Sunday 24 September 2017 / 06:07 AM

EVERYBODY WINS: TAKING IN THE CAVS-CELTICS DEAL

Danny Ainge wins again: the 60th pick in 2011 is traded for the 1st and the NBA is now a 12-month league.

Very rarely do the two best teams in a conference do business with one another. Very rarely does everybody win in a trade.

For Cleveland, it’s clear the Kyrie-for-Isaiah trade was a backs-against-the-wall play. The Cavaliers had found the situation untenable and decided under no circumstances could it be resolved (whether you agree with the logic or not, that is what they were working under). Getting an accurate trade return for a star, as we’ve seen time and time again, is awfully difficult. Doing so when the information is public that he has no interest of returning is near impossible. Within that context, it’s understandable that the Cavs were enticed by this package.

As with anything LeBron- or Cleveland-related, there is usually multiple revolving doors; this is no different. In the immediate, Thomas can go close to reproducing Irving’s scoring value. It’s hard to make a case for IT as the better player, but his regular season was superior to Kyrie’s no matter how you cut it. He isn’t iso-centric like Irving, so Tyronne Lue and co. will have to construct an offence in which his penetrative talents can be utilised.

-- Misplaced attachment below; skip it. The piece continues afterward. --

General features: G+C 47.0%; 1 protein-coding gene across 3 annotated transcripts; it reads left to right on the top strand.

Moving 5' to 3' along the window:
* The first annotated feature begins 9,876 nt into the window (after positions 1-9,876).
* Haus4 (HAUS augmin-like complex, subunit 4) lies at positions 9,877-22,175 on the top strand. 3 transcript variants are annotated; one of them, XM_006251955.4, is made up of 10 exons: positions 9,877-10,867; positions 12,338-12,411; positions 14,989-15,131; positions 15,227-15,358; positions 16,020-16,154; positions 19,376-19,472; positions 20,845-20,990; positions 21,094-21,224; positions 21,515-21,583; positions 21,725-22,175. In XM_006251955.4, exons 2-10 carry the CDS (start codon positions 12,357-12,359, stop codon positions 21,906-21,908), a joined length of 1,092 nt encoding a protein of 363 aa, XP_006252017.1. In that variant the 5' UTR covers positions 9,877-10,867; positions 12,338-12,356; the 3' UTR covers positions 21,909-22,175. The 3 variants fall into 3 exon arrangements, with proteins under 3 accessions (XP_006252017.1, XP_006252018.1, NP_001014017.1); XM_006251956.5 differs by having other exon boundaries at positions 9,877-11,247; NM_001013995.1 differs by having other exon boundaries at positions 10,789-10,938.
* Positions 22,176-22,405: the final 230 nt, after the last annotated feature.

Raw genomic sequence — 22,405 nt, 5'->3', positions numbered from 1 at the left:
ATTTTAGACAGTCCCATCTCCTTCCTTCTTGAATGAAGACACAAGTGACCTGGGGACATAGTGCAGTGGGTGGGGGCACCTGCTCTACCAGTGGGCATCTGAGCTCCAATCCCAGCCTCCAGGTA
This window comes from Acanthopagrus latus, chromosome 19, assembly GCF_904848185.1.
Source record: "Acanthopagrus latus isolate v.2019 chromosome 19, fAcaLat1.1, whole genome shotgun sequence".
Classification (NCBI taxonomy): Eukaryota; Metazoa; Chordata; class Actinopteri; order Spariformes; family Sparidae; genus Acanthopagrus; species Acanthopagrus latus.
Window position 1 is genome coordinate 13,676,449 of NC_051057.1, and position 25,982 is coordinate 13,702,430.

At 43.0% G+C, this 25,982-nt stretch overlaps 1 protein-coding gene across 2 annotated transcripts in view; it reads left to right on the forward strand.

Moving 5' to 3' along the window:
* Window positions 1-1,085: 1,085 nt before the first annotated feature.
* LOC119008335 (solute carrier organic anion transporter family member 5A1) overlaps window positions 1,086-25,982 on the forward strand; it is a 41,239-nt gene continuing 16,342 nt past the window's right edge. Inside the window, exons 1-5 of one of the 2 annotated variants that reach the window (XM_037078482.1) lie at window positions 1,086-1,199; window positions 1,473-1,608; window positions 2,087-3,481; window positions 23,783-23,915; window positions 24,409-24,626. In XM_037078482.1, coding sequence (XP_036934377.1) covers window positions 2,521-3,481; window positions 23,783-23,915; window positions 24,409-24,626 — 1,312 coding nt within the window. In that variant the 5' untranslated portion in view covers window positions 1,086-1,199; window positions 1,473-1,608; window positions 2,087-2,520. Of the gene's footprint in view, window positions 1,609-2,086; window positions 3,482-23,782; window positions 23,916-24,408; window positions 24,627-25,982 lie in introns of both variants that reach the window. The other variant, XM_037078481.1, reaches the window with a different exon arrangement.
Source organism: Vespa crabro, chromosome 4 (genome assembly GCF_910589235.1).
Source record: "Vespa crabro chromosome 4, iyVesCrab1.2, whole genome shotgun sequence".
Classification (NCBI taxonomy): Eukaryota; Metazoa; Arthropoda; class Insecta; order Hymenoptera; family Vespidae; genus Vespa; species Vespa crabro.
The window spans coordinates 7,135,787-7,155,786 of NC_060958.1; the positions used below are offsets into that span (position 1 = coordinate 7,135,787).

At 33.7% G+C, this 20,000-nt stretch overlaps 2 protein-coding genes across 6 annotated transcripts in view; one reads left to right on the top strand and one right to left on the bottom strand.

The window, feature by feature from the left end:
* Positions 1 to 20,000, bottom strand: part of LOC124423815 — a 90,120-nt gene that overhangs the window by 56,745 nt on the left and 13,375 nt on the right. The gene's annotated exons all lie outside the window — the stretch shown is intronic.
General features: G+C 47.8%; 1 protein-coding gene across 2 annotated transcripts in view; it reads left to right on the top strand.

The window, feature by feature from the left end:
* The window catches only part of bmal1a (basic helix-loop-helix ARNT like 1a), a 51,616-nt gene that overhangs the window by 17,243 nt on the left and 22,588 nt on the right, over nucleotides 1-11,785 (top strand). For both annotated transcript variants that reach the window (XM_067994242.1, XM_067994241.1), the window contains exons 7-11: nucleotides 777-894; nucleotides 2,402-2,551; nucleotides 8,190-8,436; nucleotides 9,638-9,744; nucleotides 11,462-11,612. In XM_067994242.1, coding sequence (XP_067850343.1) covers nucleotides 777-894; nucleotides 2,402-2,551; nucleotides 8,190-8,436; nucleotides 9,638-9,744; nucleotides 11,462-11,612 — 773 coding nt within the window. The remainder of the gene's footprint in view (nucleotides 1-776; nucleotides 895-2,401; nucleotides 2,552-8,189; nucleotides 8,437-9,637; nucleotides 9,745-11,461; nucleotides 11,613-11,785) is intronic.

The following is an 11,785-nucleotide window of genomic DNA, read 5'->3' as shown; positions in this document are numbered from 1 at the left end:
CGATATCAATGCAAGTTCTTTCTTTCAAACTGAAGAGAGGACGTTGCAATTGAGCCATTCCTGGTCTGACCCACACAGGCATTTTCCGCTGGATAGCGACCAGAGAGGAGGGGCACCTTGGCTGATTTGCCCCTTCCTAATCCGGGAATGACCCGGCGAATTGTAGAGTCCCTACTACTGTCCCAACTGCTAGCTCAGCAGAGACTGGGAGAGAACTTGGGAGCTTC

His real value will be when LeBron sits: the Cavs flat-out sucked in those minutes last year (and every other year), and Thomas is no stranger to leading the way, essentially carrying the Celtics’ offence to the 1-seed last year. Jae Crowder resembles the 3-and-D prototype the Cavs desperately need, but lauding his acquisition by appointing him the designated KD-stopper is overkill.

Jae Crowder operates the in the area between ‘good defender’ and ‘lockdown’, and is a capable, intelligent defender. His shooting operates on the same plateau — good, not great — although space provided from playing with LeBron may see that rise in the interim. Wings are always of service, and nabbing one with the best value contract in the league is a big plus.

Ante Zizic, aside from having an awesome NBA name, is a relatively unproven commodity. He was hit-and-miss through Summer League, and without NBA minutes to prepare him, what he can offer the Cavs deep into their run remains unknown.

Assertions that this team is now better once trading Irving are overblown. IT and Crowder are dependable contributors, but neither offer the upside of Irving or possess the same outright killer instinct. Irving has gone toe-to-toe with the best on the biggest stage and come out victorious, a confidence you don’t have unless you’ve been there. However, this is the East, and although they just strengthened their biggest rival, the Cavs still sit atop the totem pole if Thomas returns at full strength (and that’s a big if, coming off a serious hip injury which some have regarded as a potential career-ender isn’t inspiring confidence, and the medical situation is still to be worked out).